There are a handful of immediate challenges that may affect the unit’s success.  First, there was the matter of curricular flow.  Did this unit seem random and disjointed?  Where did it fall into the rest of the literature-based studies?  Does it make sense to do research for research’s sake?  I was also concerned that the unit may be too narrow in focus.  If the unit was a more comprehensive exploration of research strategies and tools, it may be more useful to my students. 


In addition to my personal concerns about implementing this unit in my own classroom, there are larger concerns about presenting a unit of this kind to a wider audience.  Often when internet-based technology is integrated into the classroom, it changes the nature of the learning and the modes of instruction.  These shifts call into question certain assumptions about how classrooms, teachers, and learners operate.


Teacher control is one of the fundamental issues at stake.  In a constructivist, student-centered classroom the role of the teacher changes from expert-instructor, to supportive-facilitator.  When you add the additional wrinkle of Internet technologies, you open the door to all kinds of unanticipated problems.  This issue is aptly described in Provenzo’s prescient discussion of the pitfalls of increased the resources available to student, “as an instructor using the Web with my students, I lost part of my control over the texts we were examining” (1998, p.303).  The lack of control may be a major deterrent for teachers who are used to more traditional teacher-centric classroom models.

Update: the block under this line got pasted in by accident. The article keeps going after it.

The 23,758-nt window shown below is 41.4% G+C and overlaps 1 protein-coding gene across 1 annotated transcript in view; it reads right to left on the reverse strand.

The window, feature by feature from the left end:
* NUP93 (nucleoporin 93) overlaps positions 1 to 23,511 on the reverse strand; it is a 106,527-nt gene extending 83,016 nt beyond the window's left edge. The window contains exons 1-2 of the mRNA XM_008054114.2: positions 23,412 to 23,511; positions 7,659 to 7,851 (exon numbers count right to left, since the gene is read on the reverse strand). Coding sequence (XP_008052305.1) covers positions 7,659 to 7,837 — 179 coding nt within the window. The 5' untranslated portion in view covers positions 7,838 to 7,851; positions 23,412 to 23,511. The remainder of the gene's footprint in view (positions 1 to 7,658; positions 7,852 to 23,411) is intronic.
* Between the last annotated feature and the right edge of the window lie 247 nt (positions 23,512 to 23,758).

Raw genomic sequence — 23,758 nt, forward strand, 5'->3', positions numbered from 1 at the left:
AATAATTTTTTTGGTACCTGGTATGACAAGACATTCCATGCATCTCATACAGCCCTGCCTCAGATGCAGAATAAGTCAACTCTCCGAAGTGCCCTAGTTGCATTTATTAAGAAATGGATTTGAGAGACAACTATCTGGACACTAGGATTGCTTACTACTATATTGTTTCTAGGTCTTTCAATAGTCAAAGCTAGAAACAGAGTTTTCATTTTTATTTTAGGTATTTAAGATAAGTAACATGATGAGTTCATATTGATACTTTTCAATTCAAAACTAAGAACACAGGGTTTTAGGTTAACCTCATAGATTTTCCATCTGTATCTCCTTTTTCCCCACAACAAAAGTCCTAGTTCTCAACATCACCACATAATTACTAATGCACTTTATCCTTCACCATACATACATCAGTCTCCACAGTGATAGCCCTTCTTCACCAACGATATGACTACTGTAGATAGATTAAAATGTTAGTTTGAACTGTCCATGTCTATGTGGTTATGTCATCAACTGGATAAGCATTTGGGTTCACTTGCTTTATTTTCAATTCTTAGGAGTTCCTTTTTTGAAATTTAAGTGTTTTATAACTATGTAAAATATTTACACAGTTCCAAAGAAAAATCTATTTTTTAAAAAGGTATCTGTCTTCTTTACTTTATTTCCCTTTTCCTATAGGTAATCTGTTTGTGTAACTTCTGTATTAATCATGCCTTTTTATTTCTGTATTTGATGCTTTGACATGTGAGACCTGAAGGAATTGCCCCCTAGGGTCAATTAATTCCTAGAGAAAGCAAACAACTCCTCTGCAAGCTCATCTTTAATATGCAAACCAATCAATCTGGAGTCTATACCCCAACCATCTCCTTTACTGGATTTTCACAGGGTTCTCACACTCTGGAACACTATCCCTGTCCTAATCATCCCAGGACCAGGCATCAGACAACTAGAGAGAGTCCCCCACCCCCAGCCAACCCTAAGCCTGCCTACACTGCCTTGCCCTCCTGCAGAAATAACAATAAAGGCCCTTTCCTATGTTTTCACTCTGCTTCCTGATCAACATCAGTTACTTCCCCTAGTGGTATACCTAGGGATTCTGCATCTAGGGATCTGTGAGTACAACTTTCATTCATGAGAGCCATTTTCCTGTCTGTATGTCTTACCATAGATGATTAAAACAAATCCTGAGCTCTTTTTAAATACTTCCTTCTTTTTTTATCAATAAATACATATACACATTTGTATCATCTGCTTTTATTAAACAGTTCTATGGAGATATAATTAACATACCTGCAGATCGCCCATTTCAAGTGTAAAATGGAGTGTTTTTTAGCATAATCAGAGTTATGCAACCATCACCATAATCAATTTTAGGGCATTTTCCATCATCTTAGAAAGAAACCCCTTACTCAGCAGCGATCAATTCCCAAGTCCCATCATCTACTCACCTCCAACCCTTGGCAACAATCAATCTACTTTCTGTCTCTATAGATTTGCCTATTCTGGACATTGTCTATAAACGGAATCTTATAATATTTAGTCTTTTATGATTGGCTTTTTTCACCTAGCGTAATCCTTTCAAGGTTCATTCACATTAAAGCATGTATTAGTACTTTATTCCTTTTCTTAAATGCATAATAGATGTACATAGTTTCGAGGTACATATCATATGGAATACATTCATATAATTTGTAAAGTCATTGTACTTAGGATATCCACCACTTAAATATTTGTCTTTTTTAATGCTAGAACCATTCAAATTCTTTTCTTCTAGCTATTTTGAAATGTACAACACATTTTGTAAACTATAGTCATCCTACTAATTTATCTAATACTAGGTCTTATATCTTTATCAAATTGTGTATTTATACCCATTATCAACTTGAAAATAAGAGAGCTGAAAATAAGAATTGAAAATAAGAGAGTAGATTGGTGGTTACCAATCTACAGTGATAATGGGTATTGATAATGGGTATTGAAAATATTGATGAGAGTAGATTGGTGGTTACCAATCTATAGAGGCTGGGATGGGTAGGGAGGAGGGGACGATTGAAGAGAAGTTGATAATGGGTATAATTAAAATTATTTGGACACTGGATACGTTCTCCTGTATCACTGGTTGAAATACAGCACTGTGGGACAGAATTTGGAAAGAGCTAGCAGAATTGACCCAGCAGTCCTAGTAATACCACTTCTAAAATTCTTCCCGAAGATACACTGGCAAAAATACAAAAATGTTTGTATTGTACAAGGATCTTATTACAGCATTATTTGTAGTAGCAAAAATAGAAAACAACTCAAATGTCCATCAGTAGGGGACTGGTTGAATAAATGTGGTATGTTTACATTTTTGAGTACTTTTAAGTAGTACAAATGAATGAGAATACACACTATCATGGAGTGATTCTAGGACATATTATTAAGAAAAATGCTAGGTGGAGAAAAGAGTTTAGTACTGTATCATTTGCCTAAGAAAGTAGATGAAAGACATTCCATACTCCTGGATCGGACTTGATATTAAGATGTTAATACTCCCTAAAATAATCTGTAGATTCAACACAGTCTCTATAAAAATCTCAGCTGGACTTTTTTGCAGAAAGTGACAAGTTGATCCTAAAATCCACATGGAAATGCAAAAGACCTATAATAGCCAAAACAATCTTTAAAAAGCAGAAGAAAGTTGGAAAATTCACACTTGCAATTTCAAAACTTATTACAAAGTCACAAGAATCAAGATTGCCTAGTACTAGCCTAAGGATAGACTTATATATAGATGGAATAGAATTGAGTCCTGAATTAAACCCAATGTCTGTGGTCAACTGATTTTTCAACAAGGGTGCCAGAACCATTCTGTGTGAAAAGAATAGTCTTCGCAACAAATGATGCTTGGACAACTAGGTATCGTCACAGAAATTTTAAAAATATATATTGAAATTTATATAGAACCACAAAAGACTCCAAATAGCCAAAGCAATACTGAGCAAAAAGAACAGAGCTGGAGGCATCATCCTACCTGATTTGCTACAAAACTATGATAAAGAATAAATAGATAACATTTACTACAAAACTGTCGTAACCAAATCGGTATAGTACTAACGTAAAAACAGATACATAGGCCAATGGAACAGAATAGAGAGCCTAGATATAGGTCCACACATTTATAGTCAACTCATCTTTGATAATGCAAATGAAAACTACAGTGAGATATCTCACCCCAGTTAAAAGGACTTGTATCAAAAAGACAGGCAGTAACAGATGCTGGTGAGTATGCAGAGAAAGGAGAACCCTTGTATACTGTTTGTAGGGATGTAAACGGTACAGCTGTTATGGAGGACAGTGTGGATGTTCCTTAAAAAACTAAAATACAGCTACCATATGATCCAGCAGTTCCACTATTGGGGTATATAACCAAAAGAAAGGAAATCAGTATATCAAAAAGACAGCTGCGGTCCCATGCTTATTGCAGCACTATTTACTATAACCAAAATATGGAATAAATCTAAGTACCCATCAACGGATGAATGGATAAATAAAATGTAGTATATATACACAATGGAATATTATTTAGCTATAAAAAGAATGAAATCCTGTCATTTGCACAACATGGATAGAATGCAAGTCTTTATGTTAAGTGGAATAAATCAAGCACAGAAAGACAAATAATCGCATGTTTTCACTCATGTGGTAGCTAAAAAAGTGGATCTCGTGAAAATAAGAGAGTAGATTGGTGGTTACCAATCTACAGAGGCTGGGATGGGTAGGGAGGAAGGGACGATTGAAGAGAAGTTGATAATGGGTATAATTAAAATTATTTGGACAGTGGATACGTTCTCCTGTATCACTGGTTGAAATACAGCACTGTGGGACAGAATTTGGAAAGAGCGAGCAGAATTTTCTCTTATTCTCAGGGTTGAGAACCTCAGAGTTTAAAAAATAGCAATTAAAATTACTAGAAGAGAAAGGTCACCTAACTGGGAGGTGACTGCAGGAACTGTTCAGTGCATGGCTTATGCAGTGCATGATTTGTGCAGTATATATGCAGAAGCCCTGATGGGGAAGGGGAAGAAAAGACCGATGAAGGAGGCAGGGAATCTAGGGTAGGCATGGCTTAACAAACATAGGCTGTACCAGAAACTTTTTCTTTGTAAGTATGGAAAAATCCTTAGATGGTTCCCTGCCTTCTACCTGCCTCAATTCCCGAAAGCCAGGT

In this unit in particular, letting students choose their own topics is risky in its own right and Wikipedia represents a varied and unfiltered body of knowledge.  The combination could be highly problematic and may throw a more traditional teacher out of whack.  It would not be possible for a teacher to screen all the material that students access in such an activity.  This level of monitoring would also go against one of the basic premises of the assignment.  The exploration of Wikipedia is meant to be the students’ opportunity to experiment with sifting through information on their own.  Teacher interference would distort the authenticity of the learning experience.



Provenzo, E.G. (1998).  Educational computing as a value-laden technology.  In H.S. Shapiro & D. Purpel (Eds.), Critical social issues in American education (pp. 299-307).  NJ:   Lawrence Erlbaum.


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